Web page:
DSHS Reminds Pregnant Women who Travel to Mexico about Zika Testing

The Texas Department of State Health Services is reminding pregnant women who cross the border with Mexico that Zika testing is available to them and encourages them to discuss testing with their health care providers. Under current Centers for Disease Control and Prevention guidelines, Zika testing is recommended for any pregnant woman who has traveled to a country with ongoing Zika transmission, including those who regularly cross the U.S.-Mexico border.

DSHS also reminds health care providers to assess their pregnant patients for possible Zika virus exposure at each prenatal care visit. CDC and DSHS recommend testing for Zika antibodies as a part of routine prenatal care during the first and second trimesters in pregnant women with an ongoing risk of Zika exposure.

This reminder is especially important for pregnant women with regular, frequent travel to any part of Mexico during the peak mosquito season of August through October or who have a sexual partner with regular, frequent travel, defined as crossing the border weekly or more often.

DSHS is interested in expanding the amount of Zika testing being done in Texas, particularly in communities along the border considered to be at a higher risk of local transmission because of their geography and history of outbreaks of dengue, a similar virus spread by the same types of mosquitoes.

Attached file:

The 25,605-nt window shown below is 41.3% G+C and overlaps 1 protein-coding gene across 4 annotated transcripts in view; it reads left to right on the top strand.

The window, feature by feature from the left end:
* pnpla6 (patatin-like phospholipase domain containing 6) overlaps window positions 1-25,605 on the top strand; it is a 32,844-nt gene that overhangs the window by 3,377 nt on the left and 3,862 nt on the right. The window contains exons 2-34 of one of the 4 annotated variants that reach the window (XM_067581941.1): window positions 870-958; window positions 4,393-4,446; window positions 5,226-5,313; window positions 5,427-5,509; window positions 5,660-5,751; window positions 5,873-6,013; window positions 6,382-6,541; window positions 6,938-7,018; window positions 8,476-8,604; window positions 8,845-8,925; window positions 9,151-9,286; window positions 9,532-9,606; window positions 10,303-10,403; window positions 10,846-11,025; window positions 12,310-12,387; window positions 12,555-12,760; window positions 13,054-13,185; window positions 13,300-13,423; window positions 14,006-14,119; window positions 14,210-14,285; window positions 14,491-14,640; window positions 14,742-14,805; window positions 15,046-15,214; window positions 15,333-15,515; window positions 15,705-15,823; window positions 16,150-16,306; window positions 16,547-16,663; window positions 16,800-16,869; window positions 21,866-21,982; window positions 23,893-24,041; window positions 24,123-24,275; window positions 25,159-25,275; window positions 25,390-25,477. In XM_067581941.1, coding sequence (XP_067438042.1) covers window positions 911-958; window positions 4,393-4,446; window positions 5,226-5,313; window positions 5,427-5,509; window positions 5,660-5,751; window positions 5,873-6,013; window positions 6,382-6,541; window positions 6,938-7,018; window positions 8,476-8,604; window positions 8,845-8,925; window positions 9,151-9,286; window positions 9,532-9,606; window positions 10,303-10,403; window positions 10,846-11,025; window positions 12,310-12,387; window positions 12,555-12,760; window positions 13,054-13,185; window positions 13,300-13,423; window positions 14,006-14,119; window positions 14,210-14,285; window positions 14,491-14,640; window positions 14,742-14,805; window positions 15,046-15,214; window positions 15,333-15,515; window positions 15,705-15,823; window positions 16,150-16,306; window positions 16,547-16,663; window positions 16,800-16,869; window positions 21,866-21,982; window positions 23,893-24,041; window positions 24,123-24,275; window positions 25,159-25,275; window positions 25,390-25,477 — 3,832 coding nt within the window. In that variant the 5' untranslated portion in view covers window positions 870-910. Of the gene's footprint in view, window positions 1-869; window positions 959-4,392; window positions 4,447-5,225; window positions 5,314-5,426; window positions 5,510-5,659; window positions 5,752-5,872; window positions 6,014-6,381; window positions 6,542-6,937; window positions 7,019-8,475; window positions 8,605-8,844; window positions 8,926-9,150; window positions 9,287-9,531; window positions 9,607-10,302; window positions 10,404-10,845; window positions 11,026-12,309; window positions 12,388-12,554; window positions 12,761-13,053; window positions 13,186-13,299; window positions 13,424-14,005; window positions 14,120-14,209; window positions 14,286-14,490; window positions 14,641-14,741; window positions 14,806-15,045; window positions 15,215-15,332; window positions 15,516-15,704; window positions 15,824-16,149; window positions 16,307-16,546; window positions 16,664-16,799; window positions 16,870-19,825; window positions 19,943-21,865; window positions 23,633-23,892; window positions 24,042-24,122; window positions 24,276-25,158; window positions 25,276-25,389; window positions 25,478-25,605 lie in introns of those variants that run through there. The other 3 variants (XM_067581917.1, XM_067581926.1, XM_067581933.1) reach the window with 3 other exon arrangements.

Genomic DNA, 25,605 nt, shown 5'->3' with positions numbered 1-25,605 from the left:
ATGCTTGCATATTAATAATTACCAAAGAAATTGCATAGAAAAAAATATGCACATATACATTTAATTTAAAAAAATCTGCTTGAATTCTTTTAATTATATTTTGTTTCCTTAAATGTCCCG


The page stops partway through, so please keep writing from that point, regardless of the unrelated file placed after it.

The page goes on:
Pregnant women are a particular focus because of the risk of birth defects associated with Zika. They should avoid travel to countries with a CDC Zika travel notice and prevent sexual transmission by using condoms or not having sex with partners who have traveled to those areas. Information for travelers, including a link to CDC’s travel notices, is atwww.TexasZika.org/travelers.htm.

Additionally, everyone can help prevent the spread of Zika by mosquito bites by:

  • Using EPA-approved insect repellent. Repellents are safe to use during pregnancy when applied according to the label instructions.
  • Wearing long pants and long-sleeved shirts that cover exposed skin.
  • Using air conditioning or window and door screens that are in good repair to keep mosquitoes out of their homes.
  • Removing standing water in and around homes, including water in trash cans, toys, tires, flower pots and any other container that can hold water.

Texas has had 229 reported Zika cases, all related to travel, including two cases transmitted via sexual contact with someone infected overseas and two infants who were infected before birth. For more information on Zika, including the latest testing criteria for health care providers, visit www.TexasZika.org.

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